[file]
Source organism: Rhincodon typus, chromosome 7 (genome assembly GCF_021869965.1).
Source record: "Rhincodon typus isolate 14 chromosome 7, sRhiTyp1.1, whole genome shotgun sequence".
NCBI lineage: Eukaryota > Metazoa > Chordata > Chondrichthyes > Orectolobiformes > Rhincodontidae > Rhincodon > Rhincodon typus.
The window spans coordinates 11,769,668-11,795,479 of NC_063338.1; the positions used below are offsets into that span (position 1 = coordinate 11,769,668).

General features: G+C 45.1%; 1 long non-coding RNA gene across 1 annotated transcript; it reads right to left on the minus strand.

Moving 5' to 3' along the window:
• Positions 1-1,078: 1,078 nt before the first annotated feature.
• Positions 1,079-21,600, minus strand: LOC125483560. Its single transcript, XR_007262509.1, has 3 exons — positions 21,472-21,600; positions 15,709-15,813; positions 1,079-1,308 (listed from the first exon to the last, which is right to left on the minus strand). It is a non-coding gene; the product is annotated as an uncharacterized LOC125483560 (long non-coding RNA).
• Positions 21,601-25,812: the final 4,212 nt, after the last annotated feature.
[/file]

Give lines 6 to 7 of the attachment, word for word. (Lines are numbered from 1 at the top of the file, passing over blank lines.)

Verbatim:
Moving 5' to 3' along the window:
• Positions 1-1,078: 1,078 nt before the first annotated feature.